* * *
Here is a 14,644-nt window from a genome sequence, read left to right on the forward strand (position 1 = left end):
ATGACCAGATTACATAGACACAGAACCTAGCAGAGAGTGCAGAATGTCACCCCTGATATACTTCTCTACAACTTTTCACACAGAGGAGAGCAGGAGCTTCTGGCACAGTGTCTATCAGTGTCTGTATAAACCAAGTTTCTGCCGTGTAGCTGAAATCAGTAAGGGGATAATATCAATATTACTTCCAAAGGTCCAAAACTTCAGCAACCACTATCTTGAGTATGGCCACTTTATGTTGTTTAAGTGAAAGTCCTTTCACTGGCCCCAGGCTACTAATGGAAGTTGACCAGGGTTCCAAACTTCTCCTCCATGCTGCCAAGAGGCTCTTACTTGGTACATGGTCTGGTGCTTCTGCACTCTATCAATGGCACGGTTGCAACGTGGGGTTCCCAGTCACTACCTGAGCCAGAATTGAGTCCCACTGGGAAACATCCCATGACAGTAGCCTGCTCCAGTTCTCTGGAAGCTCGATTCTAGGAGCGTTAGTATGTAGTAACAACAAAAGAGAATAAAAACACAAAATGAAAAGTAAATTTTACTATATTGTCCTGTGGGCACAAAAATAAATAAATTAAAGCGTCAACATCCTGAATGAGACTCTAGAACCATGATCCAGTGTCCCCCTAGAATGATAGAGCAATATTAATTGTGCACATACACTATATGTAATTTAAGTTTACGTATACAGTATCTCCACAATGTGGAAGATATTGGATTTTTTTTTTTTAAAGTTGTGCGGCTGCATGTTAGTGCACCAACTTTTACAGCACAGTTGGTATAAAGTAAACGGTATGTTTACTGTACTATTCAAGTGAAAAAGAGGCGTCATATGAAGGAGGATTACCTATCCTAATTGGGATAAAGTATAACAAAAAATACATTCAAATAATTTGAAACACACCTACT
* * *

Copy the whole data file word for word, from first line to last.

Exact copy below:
Here is a 14,644-nt window from a genome sequence, read left to right on the forward strand (position 1 = left end):
ATGACCAGATTACATAGACACAGAACCTAGCAGAGAGTGCAGAATGTCACCCCTGATATACTTCTCTACAACTTTTCACACAGAGGAGAGCAGGAGCTTCTGGCACAGTGTCTATCAGTGTCTGTATAAACCAAGTTTCTGCCGTGTAGCTGAAATCAGTAAGGGGATAATATCAATATTACTTCCAAAGGTCCAAAACTTCAGCAACCACTATCTTGAGTATGGCCACTTTATGTTGTTTAAGTGAAAGTCCTTTCACTGGCCCCAGGCTACTAATGGAAGTTGACCAGGGTTCCAAACTTCTCCTCCATGCTGCCAAGAGGCTCTTACTTGGTACATGGTCTGGTGCTTCTGCACTCTATCAATGGCACGGTTGCAACGTGGGGTTCCCAGTCACTACCTGAGCCAGAATTGAGTCCCACTGGGAAACATCCCATGACAGTAGCCTGCTCCAGTTCTCTGGAAGCTCGATTCTAGGAGCGTTAGTATGTAGTAACAACAAAAGAGAATAAAAACACAAAATGAAAAGTAAATTTTACTATATTGTCCTGTGGGCACAAAAATAAATAAATTAAAGCGTCAACATCCTGAATGAGACTCTAGAACCATGATCCAGTGTCCCCCTAGAATGATAGAGCAATATTAATTGTGCACATACACTATATGTAATTTAAGTTTACGTATACAGTATCTCCACAATGTGGAAGATATTGGATTTTTTTTTTTTAAAGTTGTGCGGCTGCATGTTAGTGCACCAACTTTTACAGCACAGTTGGTATAAAGTAAACGGTATGTTTACTGTACTATTCAAGTGAAAAAGAGGCGTCATATGAAGGAGGATTACCTATCCTAATTGGGATAAAGTATAACAAAAAATACATTCAAATAATTTGAAACACACCTACT